As same-sex rulings that are being past more of these additions will be added to each states law.

  7. "I don’t think I like where this is going. Do we really want the government to influence our religious polity? "

    The government already does so by denying the rights of people to get married.

  8. Alan, I mean NOW they are being asked in, not just watching from the sidelines. And you know how the government works, once they're in, they won't leave.

    So this is about suing the Denominations then isn't it?

  9. I don't know this person, but I don't see anything about suing denominations in here at all, and I'm not sure where you're getting that.

    This is about suing the government for restricting religious freedom, not about forcing religious groups to perform marriages.

    There is nothing the government can do to force religious groups to perform marriages now (and that's been the case for a couple hundred years) so I'm not sure why anyone would imagine that could change without a constitutional amendment.

  10. And the government is not watching on the sidelines, Mary.

    The government specifically says who can and who cannot get married, and it gives tax benefits, social security benefits, tribal benefits, adoption rights, hospital visitation benefits, estate planning rights and benefits to those couples it finds suitable. The federal government gives over 1000 special rights to married heterosexuals on the basis of their lifestyle choice to get married. And that doesn't count any state or local tax or other benefits.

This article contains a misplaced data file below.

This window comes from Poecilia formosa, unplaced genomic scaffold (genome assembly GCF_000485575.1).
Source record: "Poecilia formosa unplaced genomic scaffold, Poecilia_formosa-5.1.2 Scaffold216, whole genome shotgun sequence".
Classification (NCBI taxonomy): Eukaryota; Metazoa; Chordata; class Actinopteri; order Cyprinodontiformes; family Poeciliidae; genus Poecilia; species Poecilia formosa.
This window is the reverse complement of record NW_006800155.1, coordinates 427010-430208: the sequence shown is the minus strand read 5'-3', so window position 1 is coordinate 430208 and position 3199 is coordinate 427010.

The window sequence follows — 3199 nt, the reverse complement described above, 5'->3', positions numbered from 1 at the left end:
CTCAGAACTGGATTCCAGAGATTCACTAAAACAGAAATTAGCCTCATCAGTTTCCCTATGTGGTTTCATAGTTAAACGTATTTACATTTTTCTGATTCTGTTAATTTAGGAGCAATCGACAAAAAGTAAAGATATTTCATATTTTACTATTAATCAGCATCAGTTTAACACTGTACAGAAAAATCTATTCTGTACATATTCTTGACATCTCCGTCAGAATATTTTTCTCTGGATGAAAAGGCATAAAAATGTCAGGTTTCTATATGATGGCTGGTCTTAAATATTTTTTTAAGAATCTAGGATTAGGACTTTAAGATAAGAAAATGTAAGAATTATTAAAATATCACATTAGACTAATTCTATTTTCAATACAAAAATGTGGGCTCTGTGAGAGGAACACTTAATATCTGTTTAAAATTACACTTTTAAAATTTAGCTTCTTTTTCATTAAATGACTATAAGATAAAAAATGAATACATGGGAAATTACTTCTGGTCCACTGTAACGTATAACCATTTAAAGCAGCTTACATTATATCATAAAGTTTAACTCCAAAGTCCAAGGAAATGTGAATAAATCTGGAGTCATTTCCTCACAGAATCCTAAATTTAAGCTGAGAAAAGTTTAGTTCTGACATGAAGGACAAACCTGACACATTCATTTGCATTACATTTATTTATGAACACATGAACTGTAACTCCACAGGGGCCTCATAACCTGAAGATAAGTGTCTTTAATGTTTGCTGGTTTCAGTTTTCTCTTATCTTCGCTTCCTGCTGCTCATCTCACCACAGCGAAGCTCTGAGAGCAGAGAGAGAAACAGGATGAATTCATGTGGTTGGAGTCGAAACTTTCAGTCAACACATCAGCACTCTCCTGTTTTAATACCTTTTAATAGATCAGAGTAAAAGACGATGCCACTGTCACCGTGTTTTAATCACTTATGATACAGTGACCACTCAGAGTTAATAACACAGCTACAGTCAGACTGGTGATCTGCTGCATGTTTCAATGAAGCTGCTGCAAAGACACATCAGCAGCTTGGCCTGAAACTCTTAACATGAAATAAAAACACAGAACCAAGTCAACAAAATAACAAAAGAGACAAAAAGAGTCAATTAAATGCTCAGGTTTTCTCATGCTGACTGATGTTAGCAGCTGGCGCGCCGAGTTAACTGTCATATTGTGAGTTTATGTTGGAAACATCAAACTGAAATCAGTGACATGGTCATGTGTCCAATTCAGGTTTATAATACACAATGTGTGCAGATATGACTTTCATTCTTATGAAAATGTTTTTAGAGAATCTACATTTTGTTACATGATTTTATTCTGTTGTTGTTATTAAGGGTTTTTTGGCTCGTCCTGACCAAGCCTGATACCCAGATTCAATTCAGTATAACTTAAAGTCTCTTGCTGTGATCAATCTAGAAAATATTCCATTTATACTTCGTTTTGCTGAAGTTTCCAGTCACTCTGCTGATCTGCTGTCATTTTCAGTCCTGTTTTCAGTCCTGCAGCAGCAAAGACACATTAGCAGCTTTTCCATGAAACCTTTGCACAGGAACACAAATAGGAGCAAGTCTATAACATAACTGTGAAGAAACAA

So there is no sense in which the government is now, nor has been "on the sidelines" on marriage.

    All this gentleman is asking is that the government stop discriminating against those religious people who believe that marriage should not be restricted to heterosexual couples. In other words, equal protection under the law.

  11. Thought this was good in today's Daily Kos

    I understand, Dottie. Really, I do. So I'm here as a gay person to say to California and Maine and all of America: we're sorry that we've been so pushy in our quest to achieve the same civil rights that you have. We're new at this. We're clumsy. We're over-eager. We're addicted to Red Bull.

    But it occurs to me that there has never been a benchmark established for how long we should wait between votes for civil rights. So I have an idea. I think you'll love it because it'll put all this confusion to rest once and for all and allow us all to "get a life." In fact, it's so perfect it's already been put into motion:

    You're losing your marriage rights at midnight.

    Trust me---this isn’t some plot to get revenge on you for stealthily taking away our legally-granted marriage rights via the anonymous safety of the voting booth. Not at all. We simply want you (the majority) to show us (the minority) how long you would wait before you put your rights on the ballot. We know from the poll cited above that you'd want to go at least two years as a legal stranger to your husband wife spouse partner. Would you call for an election on the third year? The fifth? The tenth? You show us, and we'll follow your lead.

  12. That is a brilliant response! Since the majority, by definition, has never been without their rights, they can't really understand why the "now is not a good time" argument is, well, just so dismissive and hurtful.

    I, for one, would love to move on to something else, but, golly, until everyone is given the benefits and rights of the majority, I'm afraid I just can't!

  13. What an excellent idea! I sincerely hope that LAMBDA Legal or another similar group takes this as a basis for court action.